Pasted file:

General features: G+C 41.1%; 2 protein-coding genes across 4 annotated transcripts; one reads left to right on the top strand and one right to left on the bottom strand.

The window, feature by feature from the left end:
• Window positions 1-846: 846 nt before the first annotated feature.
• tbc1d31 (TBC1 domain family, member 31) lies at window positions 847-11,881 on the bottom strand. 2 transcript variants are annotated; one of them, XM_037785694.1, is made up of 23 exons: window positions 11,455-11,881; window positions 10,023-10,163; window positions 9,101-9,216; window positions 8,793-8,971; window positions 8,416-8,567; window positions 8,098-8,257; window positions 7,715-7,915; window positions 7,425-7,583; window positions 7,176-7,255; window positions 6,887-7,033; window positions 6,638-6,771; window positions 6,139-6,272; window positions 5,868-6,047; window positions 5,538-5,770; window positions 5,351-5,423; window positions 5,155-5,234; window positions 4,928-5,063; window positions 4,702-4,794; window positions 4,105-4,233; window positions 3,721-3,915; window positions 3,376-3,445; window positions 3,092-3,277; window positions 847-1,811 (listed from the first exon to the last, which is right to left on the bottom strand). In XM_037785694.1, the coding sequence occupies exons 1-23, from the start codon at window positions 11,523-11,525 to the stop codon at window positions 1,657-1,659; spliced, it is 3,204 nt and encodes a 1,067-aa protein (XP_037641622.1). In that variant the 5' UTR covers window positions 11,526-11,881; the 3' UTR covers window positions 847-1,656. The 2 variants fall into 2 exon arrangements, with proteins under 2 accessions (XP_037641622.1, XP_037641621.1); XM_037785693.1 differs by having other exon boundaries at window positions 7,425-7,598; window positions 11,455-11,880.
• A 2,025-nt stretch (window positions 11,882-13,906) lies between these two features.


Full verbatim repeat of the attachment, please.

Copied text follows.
General features: G+C 41.1%; 2 protein-coding genes across 4 annotated transcripts; one reads left to right on the top strand and one right to left on the bottom strand.

The window, feature by feature from the left end:
• Window positions 1-846: 846 nt before the first annotated feature.
• tbc1d31 (TBC1 domain family, member 31) lies at window positions 847-11,881 on the bottom strand. 2 transcript variants are annotated; one of them, XM_037785694.1, is made up of 23 exons: window positions 11,455-11,881; window positions 10,023-10,163; window positions 9,101-9,216; window positions 8,793-8,971; window positions 8,416-8,567; window positions 8,098-8,257; window positions 7,715-7,915; window positions 7,425-7,583; window positions 7,176-7,255; window positions 6,887-7,033; window positions 6,638-6,771; window positions 6,139-6,272; window positions 5,868-6,047; window positions 5,538-5,770; window positions 5,351-5,423; window positions 5,155-5,234; window positions 4,928-5,063; window positions 4,702-4,794; window positions 4,105-4,233; window positions 3,721-3,915; window positions 3,376-3,445; window positions 3,092-3,277; window positions 847-1,811 (listed from the first exon to the last, which is right to left on the bottom strand). In XM_037785694.1, the coding sequence occupies exons 1-23, from the start codon at window positions 11,523-11,525 to the stop codon at window positions 1,657-1,659; spliced, it is 3,204 nt and encodes a 1,067-aa protein (XP_037641622.1). In that variant the 5' UTR covers window positions 11,526-11,881; the 3' UTR covers window positions 847-1,656. The 2 variants fall into 2 exon arrangements, with proteins under 2 accessions (XP_037641622.1, XP_037641621.1); XM_037785693.1 differs by having other exon boundaries at window positions 7,425-7,598; window positions 11,455-11,880.
• A 2,025-nt stretch (window positions 11,882-13,906) lies between these two features.